Takashi Murakami arrived five minutes before the end of his opening reception last Thursday (September 17) at Gagosian Gallery’s West 24th Street space in Chelsea. Eager fans snapped photos of the man with round glasses, his hair held back in a tight black ponytail, the sides frizzing out–and pushed their way towards the half open door to the already crowded space. A woman, clutching her multicolored Murakami-designed Louis Vuitton handbag
, lurched toward the artist as he paused for a photo in an attempt to get his autograph. A visibly tired Murakami then retreated into a corner and eyed the crowd uneasily. Security guards attempted to keep people in line, but the mass just kept growing. Such is life for the forty-seven year old Japanese pop artist.
His latest work, “Picture of Fate: I Am But a Fisherman Who Angles In the Darkness of His Mind,” hangs through October 24 in a side room of the Gagosian warehouse complex. Turn left upon entering and you will come upon the gigantic four-paneled piece depicting the legend of the karajishi
, mythical Chinese lions that traditionally were believed to guard Buddhist temples from evil spirits. In the legend, karajishi
are thrown off the tops of cliffs in order to test their vitality. The animal was later incorporated into horimono
, or Japanese tattooing, due to its sacred status. Imaginative depictions of the lion cropped up in Japanese art as an increasing number of artists replicated images of the animal without ever having seen one.
Murakami’s grinning karajishi
sports a shaggy mohawk with stubbled flanks; it crouches on top of an arc made of human skulls. Multicolored drips of paint slide down a colorful checkerboard background underneath the carnage. An arc of white dappled with color flows on to the mass of skulls from both sides, like runoff from an industrial rainbow. Two cubs play on top of the lion(ess), who sports a large red flower in her mane. The skulls are adorned with splatters of color; some are a vivid royal blue, and others are speckled orangey-pink. The variegated background of the piece was achieved by a number of techniques including kezuri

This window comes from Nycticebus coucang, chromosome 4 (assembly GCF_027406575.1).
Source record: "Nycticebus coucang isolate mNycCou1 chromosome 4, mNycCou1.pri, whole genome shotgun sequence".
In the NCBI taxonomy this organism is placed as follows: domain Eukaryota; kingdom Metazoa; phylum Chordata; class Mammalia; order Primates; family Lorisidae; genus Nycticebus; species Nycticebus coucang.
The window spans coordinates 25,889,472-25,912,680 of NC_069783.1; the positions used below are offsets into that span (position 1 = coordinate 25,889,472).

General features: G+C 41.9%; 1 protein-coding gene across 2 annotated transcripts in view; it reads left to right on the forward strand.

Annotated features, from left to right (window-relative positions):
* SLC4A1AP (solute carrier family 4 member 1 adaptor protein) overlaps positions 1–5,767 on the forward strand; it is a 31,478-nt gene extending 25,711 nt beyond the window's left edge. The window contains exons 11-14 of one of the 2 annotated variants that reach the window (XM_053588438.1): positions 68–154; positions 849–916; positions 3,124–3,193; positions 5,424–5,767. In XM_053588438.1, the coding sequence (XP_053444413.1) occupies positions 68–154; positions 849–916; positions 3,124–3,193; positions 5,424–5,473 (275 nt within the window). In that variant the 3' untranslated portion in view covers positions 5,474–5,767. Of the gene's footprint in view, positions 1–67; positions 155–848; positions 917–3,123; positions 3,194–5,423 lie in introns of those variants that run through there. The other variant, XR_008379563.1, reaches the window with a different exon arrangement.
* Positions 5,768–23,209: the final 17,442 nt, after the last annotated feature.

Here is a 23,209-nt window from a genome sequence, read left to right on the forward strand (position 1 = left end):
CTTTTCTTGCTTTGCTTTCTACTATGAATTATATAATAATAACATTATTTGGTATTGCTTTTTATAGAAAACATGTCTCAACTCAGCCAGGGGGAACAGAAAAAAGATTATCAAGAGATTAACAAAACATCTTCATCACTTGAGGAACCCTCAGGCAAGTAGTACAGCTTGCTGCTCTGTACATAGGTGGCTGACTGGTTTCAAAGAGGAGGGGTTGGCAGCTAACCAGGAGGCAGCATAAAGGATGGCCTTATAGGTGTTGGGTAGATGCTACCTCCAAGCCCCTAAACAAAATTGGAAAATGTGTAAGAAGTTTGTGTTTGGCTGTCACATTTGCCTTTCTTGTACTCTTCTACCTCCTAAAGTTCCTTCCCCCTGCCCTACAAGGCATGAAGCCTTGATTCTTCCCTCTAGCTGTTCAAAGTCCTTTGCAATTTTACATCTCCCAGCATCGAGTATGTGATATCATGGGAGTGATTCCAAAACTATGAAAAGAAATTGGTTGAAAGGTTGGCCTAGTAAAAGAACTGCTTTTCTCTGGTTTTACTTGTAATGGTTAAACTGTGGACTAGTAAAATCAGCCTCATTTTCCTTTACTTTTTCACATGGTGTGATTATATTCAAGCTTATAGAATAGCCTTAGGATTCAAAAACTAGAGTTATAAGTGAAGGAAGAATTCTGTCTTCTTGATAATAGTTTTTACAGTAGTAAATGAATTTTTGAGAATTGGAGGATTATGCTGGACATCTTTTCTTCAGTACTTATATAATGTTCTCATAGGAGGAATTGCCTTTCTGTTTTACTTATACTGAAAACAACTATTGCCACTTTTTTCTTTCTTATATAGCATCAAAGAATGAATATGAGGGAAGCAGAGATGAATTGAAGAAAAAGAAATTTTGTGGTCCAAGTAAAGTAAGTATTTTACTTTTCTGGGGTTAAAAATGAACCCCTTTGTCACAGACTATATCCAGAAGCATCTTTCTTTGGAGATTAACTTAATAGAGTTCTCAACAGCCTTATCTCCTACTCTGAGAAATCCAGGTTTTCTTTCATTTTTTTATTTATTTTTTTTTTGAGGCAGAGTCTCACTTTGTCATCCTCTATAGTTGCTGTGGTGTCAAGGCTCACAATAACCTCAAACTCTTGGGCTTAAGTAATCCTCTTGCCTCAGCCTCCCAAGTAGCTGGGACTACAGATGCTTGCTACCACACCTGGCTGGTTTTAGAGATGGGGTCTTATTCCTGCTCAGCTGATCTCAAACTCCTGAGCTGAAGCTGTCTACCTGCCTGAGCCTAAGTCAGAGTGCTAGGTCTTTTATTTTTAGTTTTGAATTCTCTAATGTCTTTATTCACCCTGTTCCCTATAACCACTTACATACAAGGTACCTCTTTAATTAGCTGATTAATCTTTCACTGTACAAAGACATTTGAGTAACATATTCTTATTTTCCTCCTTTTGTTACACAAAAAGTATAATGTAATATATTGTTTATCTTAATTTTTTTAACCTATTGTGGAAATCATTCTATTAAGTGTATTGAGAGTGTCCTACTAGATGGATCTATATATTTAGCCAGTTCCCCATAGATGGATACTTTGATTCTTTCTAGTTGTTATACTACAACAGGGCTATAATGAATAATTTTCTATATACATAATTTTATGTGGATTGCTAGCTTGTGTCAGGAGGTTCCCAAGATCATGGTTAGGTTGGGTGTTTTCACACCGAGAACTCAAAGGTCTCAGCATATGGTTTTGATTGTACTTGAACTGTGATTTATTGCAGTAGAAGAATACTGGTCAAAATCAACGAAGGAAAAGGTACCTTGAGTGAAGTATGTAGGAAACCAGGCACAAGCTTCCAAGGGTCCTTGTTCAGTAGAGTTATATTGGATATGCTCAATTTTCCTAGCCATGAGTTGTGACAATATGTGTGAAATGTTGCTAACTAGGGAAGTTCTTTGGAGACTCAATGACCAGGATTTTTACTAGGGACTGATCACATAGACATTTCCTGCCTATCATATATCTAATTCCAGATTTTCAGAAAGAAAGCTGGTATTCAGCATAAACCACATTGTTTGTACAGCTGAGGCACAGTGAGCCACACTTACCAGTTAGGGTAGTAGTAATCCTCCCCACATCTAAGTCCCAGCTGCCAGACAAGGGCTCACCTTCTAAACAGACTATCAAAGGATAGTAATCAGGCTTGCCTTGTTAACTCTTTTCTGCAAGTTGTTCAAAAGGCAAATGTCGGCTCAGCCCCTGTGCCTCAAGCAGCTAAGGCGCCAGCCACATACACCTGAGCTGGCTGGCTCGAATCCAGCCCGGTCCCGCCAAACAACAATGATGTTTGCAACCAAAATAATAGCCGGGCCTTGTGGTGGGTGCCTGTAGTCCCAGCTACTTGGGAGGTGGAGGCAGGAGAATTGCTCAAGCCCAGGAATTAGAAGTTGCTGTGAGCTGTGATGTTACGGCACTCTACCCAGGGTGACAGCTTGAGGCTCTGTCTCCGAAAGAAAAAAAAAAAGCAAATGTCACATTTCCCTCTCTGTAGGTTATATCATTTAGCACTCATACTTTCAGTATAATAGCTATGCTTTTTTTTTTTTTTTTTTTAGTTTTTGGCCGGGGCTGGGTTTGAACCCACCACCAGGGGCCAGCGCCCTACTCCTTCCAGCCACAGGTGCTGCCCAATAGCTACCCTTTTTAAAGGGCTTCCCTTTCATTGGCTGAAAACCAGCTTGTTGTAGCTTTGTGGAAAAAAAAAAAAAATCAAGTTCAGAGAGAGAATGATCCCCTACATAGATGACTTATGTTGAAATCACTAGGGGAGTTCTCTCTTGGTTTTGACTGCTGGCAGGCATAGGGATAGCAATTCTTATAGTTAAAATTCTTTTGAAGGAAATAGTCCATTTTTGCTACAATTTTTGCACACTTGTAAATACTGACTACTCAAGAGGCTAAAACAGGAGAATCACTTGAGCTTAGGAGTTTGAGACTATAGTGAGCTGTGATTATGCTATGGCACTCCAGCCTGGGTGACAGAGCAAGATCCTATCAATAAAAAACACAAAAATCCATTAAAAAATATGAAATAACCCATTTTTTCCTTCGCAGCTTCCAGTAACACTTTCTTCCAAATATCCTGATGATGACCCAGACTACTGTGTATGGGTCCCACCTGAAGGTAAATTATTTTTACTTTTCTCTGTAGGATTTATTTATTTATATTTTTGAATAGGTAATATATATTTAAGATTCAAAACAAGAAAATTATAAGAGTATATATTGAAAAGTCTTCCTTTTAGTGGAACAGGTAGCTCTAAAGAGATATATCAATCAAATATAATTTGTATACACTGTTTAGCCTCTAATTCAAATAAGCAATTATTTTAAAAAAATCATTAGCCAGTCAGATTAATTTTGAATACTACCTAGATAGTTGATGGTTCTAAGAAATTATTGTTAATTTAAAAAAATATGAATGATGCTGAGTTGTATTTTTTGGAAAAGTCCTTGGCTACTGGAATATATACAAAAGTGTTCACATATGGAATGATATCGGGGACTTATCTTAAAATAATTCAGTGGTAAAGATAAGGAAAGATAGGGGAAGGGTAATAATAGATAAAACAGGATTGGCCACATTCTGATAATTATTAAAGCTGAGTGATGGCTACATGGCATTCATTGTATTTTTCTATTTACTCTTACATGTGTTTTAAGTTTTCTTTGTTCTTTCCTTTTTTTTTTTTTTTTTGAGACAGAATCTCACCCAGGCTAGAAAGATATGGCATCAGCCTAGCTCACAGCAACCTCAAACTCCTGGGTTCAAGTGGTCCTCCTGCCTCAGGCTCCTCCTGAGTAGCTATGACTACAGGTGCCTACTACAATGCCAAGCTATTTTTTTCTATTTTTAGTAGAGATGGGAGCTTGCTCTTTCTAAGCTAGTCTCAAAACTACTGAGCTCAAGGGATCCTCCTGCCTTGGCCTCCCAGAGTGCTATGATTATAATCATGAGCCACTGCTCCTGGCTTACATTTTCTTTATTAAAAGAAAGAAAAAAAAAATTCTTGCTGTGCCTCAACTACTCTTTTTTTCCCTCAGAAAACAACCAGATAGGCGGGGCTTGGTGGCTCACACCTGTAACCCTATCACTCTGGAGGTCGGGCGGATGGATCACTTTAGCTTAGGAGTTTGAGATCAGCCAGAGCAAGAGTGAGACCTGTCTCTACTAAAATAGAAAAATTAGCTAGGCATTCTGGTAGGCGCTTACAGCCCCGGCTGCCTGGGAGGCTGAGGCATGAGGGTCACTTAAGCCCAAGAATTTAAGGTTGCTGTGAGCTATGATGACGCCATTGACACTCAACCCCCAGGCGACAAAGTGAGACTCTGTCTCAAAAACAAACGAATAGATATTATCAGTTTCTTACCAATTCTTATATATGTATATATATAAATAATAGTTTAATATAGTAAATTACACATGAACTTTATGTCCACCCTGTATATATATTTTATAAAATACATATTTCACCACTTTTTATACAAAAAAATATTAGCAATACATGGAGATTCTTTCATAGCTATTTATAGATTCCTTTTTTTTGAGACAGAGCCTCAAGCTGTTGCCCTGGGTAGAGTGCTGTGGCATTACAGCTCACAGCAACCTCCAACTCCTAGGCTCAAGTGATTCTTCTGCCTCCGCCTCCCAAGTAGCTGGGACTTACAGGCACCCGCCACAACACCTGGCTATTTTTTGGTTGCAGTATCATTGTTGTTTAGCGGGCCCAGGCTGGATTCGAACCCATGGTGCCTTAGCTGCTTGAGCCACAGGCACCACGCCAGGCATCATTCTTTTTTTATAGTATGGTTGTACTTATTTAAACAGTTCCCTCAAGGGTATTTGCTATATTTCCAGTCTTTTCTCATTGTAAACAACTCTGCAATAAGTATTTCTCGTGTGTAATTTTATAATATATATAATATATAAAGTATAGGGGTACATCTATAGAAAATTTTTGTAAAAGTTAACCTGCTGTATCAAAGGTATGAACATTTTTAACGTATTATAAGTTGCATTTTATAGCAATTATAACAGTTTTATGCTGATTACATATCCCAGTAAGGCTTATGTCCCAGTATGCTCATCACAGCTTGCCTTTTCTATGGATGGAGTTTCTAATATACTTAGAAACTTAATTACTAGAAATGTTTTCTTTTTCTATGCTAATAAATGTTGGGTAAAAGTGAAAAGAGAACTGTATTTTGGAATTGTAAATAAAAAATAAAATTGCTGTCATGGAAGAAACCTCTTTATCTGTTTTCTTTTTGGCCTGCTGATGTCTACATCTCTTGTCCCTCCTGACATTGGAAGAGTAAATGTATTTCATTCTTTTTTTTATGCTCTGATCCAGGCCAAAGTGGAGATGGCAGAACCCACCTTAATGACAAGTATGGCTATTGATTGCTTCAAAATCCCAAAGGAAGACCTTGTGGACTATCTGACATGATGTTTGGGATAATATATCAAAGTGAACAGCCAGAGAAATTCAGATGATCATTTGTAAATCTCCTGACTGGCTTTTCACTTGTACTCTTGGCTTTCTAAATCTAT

, which literally means “to shave or scrape off.” In this method, numerous layers of paint are applied to the canvas and then sanded down, creating a unique patina.
On the left side of the second panel, a line from an ancient Buddhist text is written in Chinese characters. It reads: “Grass, trees, countries, the earth itself–all these shall enter wholly into Buddhahood.” This quotation refers to achieving enlightenment, or ultimate consciousness. Does Murakami’s karajishi
guard entry into this other realm? Moreover, why is the artist placing the theme of death at the center of his latest work? In a recent interview with Joanna Pitman
at The Times
(UK) Murakami said, “I feel like an old man. My inspiration is shrinking, my concentration is not good. I am tired.”
The weighty subject matter in “Picture of Fate…” marks a significant departure from many of the images seen at the ©MURAKAMI
mid-career retrospective last summer at the Brooklyn Museum. The characters in this exhibit are more sobering. There is no waitress-moé, or maniacal Gero Tan––this is an ancient tale translated into Murakami’s “poku” world.